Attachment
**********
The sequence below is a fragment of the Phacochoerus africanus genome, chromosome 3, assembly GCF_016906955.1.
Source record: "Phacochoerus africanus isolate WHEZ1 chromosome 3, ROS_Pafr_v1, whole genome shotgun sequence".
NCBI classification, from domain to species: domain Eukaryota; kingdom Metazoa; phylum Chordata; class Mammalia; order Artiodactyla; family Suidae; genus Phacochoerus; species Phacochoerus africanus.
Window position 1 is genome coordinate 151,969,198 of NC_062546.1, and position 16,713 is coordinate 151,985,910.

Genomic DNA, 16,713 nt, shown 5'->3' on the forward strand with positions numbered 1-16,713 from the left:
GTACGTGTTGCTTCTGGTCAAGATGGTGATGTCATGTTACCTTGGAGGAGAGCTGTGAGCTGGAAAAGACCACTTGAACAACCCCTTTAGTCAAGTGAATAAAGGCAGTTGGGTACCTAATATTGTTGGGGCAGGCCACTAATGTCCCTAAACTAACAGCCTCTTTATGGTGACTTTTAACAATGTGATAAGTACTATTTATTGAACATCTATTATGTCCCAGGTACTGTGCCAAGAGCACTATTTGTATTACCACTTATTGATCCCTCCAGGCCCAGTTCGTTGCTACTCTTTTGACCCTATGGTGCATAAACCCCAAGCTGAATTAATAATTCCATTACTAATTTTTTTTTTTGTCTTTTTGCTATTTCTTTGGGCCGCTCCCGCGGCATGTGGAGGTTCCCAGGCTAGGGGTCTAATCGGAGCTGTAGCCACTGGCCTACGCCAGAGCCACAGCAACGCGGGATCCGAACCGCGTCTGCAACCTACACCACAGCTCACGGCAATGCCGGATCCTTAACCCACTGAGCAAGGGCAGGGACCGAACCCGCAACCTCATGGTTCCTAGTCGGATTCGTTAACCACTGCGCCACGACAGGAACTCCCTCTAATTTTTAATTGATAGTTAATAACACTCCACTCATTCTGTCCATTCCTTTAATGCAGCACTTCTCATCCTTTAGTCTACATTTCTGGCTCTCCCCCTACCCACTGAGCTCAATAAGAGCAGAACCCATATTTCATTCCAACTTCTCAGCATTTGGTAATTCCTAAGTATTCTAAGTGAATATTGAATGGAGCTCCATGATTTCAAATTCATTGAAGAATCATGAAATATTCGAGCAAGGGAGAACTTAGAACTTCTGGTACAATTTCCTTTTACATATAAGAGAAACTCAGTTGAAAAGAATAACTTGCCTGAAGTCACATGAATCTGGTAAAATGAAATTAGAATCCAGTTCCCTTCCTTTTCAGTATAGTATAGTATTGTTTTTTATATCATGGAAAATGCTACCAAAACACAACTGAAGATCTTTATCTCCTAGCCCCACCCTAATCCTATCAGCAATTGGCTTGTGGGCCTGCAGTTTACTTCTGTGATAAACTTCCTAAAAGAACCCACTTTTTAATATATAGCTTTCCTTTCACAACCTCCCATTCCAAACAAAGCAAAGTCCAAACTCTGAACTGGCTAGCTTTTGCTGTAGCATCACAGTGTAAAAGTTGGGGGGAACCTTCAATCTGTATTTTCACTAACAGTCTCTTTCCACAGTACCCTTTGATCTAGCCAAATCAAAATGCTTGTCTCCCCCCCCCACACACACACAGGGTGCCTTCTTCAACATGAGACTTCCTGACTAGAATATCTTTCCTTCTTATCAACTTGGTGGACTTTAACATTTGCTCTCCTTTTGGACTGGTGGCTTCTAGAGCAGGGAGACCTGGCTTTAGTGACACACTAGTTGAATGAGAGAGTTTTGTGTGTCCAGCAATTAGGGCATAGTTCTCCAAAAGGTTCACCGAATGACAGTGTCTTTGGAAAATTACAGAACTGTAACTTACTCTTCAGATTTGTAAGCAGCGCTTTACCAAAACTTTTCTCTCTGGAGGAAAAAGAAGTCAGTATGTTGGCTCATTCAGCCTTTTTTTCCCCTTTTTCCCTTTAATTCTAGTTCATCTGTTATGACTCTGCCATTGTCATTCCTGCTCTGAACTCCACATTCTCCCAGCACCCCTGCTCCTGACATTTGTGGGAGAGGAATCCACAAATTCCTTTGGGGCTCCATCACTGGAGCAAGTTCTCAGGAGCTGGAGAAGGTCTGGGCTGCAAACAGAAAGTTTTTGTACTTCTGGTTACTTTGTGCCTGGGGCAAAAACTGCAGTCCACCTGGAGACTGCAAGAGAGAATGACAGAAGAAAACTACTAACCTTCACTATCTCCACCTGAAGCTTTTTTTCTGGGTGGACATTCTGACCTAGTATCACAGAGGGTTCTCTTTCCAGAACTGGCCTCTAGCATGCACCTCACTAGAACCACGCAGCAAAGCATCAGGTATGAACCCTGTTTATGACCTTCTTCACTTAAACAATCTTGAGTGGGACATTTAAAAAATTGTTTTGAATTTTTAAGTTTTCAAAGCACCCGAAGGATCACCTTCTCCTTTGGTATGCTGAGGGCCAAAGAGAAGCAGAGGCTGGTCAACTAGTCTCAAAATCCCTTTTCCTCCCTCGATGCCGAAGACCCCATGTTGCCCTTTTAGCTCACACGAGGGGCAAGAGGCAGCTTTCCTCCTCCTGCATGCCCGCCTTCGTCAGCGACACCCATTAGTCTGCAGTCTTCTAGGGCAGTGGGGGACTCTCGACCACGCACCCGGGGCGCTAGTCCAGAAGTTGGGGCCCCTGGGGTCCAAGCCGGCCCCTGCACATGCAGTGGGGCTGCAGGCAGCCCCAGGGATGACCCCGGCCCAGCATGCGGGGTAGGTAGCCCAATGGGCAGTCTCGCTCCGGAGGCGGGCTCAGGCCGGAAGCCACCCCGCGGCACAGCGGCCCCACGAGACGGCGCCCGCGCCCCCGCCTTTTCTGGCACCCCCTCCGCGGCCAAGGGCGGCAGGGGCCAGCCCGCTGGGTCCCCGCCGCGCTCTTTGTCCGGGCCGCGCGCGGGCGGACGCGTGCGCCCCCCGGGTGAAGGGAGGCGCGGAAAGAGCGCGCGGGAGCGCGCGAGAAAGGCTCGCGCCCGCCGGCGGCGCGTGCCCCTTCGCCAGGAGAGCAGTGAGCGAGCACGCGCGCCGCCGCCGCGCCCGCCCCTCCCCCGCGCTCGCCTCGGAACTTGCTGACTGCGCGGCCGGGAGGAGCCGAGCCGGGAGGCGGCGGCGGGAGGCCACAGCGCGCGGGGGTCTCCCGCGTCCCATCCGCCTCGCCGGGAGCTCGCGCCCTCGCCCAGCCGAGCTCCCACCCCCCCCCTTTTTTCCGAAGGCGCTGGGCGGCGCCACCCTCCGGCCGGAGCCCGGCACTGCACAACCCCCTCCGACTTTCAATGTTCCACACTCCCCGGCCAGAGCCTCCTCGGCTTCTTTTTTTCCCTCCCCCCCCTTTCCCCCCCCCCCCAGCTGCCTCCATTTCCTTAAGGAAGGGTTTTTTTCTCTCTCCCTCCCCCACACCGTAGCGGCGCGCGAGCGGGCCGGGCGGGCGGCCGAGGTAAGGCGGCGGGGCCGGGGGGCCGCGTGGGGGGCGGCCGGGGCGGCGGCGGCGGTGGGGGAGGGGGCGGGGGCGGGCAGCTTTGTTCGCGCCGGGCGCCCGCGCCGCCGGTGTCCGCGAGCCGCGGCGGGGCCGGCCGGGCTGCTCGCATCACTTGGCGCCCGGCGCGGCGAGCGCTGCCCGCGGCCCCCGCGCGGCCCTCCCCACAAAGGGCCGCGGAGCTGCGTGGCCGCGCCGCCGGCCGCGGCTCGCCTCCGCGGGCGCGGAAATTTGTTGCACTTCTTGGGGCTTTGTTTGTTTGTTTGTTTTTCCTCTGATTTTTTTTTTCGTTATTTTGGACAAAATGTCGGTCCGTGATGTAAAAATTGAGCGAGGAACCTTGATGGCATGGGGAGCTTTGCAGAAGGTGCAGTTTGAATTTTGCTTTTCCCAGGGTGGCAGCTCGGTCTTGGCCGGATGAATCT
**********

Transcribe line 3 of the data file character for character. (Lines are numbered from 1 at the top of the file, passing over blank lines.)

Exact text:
NCBI classification, from domain to species: domain Eukaryota; kingdom Metazoa; phylum Chordata; class Mammalia; order Artiodactyla; family Suidae; genus Phacochoerus; species Phacochoerus africanus.